Robert K. Lindsey, Jr.

utilize proven and reliable renewable energy technologies that result in stable, low-cost electricity for Hawai‘i Island residents.

Why is lowcost electricity so important? Trustee, Hawai‘i Because it directly impacts the quality of life for Hawai‘i Island residents. Whether it’s our electricity bill, the amount we pay to put gas in our cars and diesel in our trucks or tractors, or what we pay to buy eggs and milk (whose price includes the cost of refrigeration in the store), we pay for energy. The more we pay for energy, the less we have to pay for everything else and the more difficult our choices become.

hula this is an opportunity to experience 40 kumu hula under one roof,” says Weeks. “We try to have most lineages and styles represented in a real sort of smorgasbord, a buffet of hula.” Weeks encourages conferees to sign up early, knowing that with the conference’s password-protected system, attendees can return to the web site and change their schedule up until one month before the conference. With three days of workshops – two slots to fill on the first day and three each on the second and third – dancers, tempted to fill their schedules with hula, may miss out on the foundational offerings and deeper understanding of hula provided by the seminars. “Don’t disregard the value of the seminars,” Weeks advises. ¢ Mary Alice Ka‘iulani Milham, a Portland, Oregon-based freelance journalist, is a former newspaper reporter and columnist from California’s Central Coast.

These costs affect some of us more than others – for example, those on fixed incomes are forced to make difficult decisions about what bills to pay as energy costs continue to rise. We received messages from Hawai‘i Island residents sharing stories about having to choose between feeding families or paying for electricity. Some business owners shared that their monthly electricity bill is higher than their rent, which puts their businesses in jeopardy. So why is the BICC important? Because it illustrates the importance of Big Island residents joining together to make low-cost electricity a priority. We are past the times when we can sit back and do nothing. We can’t afford to let others make decisions for us and then complain about the results. In today’s world, all action, even inaction, has dire consequences. The BICC is a perfect example

of how residents can join together with a common goal that helps everyone. Hawai‘i Island is already a national leader in renewable generation. HELCO has made a lot of progress and is continuing to take big steps to generate electricity using clean, renewable resources including solar, wind, hydro, ocean, wave and geothermal technologies. Not all technologies, however, lead to low-cost electricity. We need to be paying attention to what is happening so that we can provide our mana‘o to decision makers to emphasize that lower electricity rates are a priority for us because we are already paying four times the national average price for electricity. Everyday citizens CAN and SHOULD make their voices heard on issues as important as energy costs. The BICC takes this role seriously – we monitor what is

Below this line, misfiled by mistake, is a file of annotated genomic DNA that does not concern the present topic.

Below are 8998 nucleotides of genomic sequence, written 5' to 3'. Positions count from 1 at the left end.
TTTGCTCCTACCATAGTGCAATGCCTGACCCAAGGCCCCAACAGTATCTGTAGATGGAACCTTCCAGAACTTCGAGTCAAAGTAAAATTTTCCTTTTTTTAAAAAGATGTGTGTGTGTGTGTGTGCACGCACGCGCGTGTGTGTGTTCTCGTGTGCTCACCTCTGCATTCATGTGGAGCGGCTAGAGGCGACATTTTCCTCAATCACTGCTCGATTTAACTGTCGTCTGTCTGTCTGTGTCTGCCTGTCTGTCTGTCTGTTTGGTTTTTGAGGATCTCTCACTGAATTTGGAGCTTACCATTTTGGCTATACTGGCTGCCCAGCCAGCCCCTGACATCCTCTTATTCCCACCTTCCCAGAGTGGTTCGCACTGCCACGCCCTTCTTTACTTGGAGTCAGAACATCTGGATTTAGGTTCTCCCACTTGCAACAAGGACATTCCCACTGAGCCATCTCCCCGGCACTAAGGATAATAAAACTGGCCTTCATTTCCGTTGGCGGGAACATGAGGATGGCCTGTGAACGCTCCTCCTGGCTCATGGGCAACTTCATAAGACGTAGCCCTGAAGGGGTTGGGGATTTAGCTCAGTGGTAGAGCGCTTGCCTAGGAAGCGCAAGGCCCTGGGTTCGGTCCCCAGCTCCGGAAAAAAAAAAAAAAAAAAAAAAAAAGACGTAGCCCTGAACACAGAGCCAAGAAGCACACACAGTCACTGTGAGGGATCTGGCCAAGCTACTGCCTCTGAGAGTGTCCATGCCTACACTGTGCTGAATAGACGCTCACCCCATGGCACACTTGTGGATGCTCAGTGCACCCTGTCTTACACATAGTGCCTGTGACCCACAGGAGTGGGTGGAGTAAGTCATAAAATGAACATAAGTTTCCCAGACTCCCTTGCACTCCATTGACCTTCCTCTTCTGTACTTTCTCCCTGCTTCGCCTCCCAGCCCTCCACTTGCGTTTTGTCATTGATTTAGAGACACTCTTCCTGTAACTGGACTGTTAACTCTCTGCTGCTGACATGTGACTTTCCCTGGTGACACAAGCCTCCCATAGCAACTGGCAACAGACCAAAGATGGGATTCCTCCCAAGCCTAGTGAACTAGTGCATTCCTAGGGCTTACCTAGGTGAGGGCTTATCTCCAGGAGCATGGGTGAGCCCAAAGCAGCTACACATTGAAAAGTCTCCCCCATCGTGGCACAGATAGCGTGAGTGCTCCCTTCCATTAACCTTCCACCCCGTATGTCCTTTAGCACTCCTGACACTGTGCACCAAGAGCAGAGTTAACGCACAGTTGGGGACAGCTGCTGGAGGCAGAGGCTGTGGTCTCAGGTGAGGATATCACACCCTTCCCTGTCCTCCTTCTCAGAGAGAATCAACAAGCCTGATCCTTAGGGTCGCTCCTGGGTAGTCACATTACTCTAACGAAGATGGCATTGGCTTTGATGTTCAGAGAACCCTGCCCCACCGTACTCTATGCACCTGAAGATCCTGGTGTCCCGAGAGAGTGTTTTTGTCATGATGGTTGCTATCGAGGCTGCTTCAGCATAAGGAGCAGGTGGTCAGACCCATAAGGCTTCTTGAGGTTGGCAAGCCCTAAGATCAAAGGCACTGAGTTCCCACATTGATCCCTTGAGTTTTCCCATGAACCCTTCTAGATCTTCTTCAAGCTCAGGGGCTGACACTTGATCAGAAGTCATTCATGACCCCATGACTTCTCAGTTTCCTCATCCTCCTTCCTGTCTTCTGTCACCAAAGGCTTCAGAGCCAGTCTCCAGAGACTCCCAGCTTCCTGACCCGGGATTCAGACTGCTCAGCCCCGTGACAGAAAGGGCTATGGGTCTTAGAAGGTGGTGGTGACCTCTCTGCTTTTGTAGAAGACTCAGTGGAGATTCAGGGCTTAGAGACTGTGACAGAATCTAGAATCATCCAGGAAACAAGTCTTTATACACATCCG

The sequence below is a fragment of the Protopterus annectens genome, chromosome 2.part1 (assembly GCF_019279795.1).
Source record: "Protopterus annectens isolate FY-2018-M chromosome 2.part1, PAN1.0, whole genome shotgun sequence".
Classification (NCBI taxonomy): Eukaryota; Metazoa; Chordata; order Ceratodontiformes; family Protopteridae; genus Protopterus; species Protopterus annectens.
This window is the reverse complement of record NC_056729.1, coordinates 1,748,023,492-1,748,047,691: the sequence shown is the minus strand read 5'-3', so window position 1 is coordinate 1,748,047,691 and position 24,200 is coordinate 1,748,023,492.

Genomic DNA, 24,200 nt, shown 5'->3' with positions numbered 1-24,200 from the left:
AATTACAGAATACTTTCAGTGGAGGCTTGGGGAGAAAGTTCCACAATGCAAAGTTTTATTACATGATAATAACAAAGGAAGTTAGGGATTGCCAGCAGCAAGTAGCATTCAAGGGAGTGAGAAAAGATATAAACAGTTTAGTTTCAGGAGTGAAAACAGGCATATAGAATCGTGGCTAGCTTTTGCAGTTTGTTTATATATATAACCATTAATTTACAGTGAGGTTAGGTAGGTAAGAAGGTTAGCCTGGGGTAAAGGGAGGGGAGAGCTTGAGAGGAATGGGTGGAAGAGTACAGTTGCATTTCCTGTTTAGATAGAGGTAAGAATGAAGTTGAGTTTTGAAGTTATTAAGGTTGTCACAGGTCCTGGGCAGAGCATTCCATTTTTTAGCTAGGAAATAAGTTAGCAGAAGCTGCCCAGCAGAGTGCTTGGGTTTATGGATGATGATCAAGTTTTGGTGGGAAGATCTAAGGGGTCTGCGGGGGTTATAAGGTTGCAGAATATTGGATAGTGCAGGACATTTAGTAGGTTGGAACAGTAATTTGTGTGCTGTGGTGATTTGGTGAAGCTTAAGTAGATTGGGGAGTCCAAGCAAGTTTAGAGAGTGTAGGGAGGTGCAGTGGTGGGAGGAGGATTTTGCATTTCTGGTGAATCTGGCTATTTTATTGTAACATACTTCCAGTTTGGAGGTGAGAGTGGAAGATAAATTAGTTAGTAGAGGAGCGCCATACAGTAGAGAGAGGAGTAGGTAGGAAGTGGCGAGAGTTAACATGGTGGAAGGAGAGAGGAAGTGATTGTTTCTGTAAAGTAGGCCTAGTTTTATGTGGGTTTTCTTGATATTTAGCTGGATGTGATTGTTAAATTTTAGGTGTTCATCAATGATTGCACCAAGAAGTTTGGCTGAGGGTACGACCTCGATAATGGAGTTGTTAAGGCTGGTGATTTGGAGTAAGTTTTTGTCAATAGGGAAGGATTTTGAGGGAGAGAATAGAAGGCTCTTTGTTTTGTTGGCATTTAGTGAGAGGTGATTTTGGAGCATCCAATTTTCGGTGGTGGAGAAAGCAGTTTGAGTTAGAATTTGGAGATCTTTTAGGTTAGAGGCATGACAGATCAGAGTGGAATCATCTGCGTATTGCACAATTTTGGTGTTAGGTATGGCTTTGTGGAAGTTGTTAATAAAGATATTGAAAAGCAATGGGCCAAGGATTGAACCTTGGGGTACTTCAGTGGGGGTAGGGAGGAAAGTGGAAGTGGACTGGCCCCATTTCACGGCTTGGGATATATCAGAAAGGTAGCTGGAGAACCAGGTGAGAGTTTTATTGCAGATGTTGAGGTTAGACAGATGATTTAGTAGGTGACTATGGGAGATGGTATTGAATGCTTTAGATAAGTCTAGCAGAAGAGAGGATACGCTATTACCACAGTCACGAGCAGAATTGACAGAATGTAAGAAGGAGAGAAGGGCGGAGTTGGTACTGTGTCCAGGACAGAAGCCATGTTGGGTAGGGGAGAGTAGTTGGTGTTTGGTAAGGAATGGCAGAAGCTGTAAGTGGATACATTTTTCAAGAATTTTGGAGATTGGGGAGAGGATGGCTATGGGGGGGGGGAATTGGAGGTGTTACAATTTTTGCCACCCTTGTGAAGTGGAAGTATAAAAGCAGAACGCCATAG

malaki2013

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happening and we share the information with our friends, coworkers, family members, social media partners – anyone and everyone who will listen. Sometimes we are on the same side as the utility supporting a technology or project that will decrease our reliance on imported fossil fuels and keep our prices down. Sometimes we are on the opposite side when there is a rate increase or a project that will definitely result in increased prices. We are always consistent, however, in preserving the opportunities for low-cost electricity generated by indigenous, renewable resources with proven technologies. What we have learned in the short time that we have been in existence is that together we can make a difference. We invite all of you to take action to make low-cost electricity a priority. Together we can shape the clean energy future for our state. ¢


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malaki2013

hoâ&#x20AC;&#x2DC;ohui â&#x20AC;&#x2DC;ohana

www.oha.org/kwo | kwo@OHA.org

nati v e hawaiian Âť n e ws | f e at u r e s | e v e nts

family reunions

E na- â&#x20AC;&#x2DC;ohana Hawaiâ&#x20AC;&#x2DC;i: If you are planning a reunion or looking for genealogical information, Ka Wai Ola will print your listing at no charge on a space-available basis. Listings should not exceed 200 words. OHA reserves the right to edit all submissions for length. Send your information by mail, or e-mail kwo@OHA.org. E ola na- mamo a Ha- loa! 2013